Nov 16, 2011  Africa: Fast-Paced Mobile Growth Continues
    "With over 620 million mobile connections as of September 2011, Africa has overtaken Latin America to become the second largest mobile market in the world, after Asia. Over the past 10 years, the number of mobile connections in Africa has grown an average of 30% per year and is forecast to reach 735 million by the end of 2012." - GSMA African Mobile Observatory

Apr 5, 2011  Tanzania: Old Media, New Media
    Tanzania is only in the middle tier of technology adopters among African countries, notes Russell Southwood in the latest issue of his Balancing Act Africa newsletter. But an InterMedia national survey shows interesting combinations of old and new technologies, with text messaging leading newspapers as a source of current news (although radio remains the number one source). And there is substantial potential for rapid expansion of mobile internet in the next few years.

Nov 22, 2010  Africa: E-Books Poised to Take Off
    Can Africa take the lead in taking advantage of e-books, as it has with the rapid expansion of mobile phones and innovations such as mobile banking applications? It is certainly too early to be sure. But there are some solid reasons to think this might be possible, more quickly than it seemed only a year or two ago.

May 9, 2010  Africa: New Internet Opportunities
    The convergence of internet and mobile phone technologies is creating significant new opportunities for innovation in Africa, which are likely to continue to grow as new fibre-optic connectivity increases not only in coastal nations but also through links to their land-locked neighbors. Ushahidi software first developed to monitor violence in Kenya in 2008 is now being used around the world. And other initiatives, such as cellphone banking, are also being rolled out rapidly.

Oct 27, 2009  Africa: Green Power for Mobile
    "The GSMA's Green Power for Mobile (GPM) programme estimates there are 485 million mobile users without access to the electricity grid, a factor which severely limits usage opportunities. The report identifies a range of charging choices available that, if implemented effectively, will extend service availability and could boost average revenues per user by 10-14%." - Balancing Act Africa News Update

Oct 27, 2009  Africa: ICT Access Updates
    "Tanzania Telecommunication Company Ltd customers will from this month enjoy a 50 per cent cut in Internet charges, making Tanzania the first East African country to lower Internet charges. TTCL chief executive officer Said Amour Said, told The East African that the lowering of charges follows the firm's connecting to the Seacom submarine fibre optic cable." - Balancing Act Africa News Update

May 5, 2009  Africa: Mobile Internet Taking Off
    "The number of people in Africa using their mobile to access the Internet has rocketed over the last year. In many instances the number of mobile Internet subscribers far outstrips their fixed line equivalent. ... By the end of 2008, South Africa had 1.35 million Internet subscribers, of which, according to World Wide Worx, 794,000 were wireless Internet subscribers ...I hear you saying that this is South Africa and the rest of Africa is different. [But similar proportions hold in Uganda, Tanzania, and other countries] - Russell Southwood, Balancing Act Africa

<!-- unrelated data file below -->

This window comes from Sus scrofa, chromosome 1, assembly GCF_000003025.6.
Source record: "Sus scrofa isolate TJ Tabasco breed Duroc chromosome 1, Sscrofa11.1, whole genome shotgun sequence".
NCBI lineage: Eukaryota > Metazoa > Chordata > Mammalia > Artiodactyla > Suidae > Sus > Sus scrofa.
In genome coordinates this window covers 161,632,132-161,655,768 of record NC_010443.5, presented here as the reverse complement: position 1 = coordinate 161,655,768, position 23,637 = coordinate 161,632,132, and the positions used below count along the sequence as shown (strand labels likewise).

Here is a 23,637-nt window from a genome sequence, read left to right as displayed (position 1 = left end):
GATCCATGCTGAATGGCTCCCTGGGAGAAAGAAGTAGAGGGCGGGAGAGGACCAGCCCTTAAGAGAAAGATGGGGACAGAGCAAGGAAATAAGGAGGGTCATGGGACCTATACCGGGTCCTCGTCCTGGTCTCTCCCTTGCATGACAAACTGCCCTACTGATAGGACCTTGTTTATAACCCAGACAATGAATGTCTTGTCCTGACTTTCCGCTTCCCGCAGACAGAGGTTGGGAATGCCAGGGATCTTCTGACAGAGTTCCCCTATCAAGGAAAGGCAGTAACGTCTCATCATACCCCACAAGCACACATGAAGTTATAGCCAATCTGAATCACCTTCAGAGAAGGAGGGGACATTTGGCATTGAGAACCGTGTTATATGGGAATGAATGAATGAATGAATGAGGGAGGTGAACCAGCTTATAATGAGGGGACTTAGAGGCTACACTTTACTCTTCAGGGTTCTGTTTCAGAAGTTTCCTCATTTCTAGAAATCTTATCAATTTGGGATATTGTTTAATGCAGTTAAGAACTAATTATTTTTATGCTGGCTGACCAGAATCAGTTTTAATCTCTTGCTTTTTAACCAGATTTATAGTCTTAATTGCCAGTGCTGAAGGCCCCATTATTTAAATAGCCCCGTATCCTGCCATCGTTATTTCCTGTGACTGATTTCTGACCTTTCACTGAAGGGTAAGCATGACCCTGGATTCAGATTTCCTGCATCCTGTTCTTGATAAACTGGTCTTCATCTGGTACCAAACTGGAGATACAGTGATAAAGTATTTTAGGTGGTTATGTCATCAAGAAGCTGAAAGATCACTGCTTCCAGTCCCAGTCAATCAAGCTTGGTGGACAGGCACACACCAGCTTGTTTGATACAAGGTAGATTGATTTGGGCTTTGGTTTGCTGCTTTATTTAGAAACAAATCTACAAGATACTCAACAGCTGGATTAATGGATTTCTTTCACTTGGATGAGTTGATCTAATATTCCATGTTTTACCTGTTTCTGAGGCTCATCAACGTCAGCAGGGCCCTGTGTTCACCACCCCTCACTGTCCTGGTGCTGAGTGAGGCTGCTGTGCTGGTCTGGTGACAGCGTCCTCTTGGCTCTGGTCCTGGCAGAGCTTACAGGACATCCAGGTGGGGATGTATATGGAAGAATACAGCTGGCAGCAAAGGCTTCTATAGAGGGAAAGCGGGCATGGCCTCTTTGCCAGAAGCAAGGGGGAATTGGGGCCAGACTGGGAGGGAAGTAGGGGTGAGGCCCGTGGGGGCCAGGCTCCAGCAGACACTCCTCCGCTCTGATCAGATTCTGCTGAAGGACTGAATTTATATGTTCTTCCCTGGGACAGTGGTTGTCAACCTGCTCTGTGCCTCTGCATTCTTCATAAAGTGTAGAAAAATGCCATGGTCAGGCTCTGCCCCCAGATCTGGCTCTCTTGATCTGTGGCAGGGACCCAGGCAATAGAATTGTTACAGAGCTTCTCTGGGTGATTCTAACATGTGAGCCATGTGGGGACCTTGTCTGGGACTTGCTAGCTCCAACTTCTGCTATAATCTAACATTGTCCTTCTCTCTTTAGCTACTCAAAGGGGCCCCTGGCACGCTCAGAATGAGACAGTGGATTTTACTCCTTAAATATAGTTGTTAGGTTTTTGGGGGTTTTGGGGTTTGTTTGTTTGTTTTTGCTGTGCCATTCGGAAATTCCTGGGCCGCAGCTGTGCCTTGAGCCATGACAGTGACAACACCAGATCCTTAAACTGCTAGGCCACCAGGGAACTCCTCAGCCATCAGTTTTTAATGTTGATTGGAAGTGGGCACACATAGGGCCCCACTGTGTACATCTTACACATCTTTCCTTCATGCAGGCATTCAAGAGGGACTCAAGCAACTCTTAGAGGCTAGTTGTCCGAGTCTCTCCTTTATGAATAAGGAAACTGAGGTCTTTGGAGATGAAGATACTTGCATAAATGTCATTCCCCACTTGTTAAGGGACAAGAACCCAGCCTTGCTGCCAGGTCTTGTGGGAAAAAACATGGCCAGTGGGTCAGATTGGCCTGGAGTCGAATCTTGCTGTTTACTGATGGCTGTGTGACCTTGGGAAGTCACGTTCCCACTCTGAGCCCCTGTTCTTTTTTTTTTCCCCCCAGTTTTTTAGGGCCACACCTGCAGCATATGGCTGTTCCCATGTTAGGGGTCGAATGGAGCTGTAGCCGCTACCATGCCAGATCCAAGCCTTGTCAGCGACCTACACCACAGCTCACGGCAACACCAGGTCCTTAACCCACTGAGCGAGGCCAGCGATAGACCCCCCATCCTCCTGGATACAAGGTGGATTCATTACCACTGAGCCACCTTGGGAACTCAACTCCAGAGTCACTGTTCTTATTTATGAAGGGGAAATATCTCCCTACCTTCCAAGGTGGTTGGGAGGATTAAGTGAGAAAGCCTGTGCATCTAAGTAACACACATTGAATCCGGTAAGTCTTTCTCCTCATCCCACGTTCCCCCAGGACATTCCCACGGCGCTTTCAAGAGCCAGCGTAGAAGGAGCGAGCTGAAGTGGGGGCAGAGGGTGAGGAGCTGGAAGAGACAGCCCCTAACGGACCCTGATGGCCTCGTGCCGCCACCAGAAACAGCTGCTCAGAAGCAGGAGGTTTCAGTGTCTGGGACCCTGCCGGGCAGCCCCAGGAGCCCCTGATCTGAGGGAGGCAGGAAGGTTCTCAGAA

Feb 4, 2009  Africa: Internet Growth Accelerating
    "Until recently, the experience of the internet in Africa has been like having to eat a three-course meal by sucking it through a straw: time-consuming, unreliable and expensive. .. [but prices are dropping] and cheap international bandwidth is an essential component for any developing country to remain competitive in a changing world." - Russell Southwood, in Global Information Society Watch 2008

Nov 7, 2008  Africa: Wireless Internet in the Countryside
    Two case studies in Tanzania, discussed in a new report by wireless internet expert Ian Howard for the Association for Progressive Communications, show two very different models for building sustainable telecentres to meet needs in rural areas. The Family Alliance for Development and Cooperation is an initiative by self-taught technician Joseph Sekiku, in Karagwe, who created a telecentre on his property with the help of small grants. The Sengerema telecentre, some 200 km away, is the result of several donor and community initiatives engaging a range of stakeholders.

Jun 26, 2008  Mauritius: Cyber-Island Strategy
    "Mauritius remains unique in its region in having identified ICT as a fifth pillar of its economy alongside sugar, textiles, tourism and financial services. However, it not only described a compelling vision but it went out and put it into practice. ... the need for cheaper bandwidth became an essential part of delivering this vision." - Russell Southwood

May 17, 2008  Africa: Telecoms Acceleration
    "Growth in Africa's mobile sector has defied all predictions. Africa remains the region with the highest annual growth rate in mobile subscribers and added no less than 65 million new subscribers during 2007. At the beginning of 2008, there were over a quarter of a billion mobile subscribers on the continent. Mobile penetration has risen from just one in 50 people at the beginning of this century to almost one third of the population today." - International Telecommunications Union (ITU)

Oct 8, 2007  Africa: New ICT Developments
    "Africa's incumbent telcos have for so long dominated the discussion about where the market's going that it's hard to spot the moment when their ability to dominate slipped below the water line. The mobile operators are now the incumbents and as contenders for the title are seeking to secure their new-found position on the top of the heap." Balancing Act News Update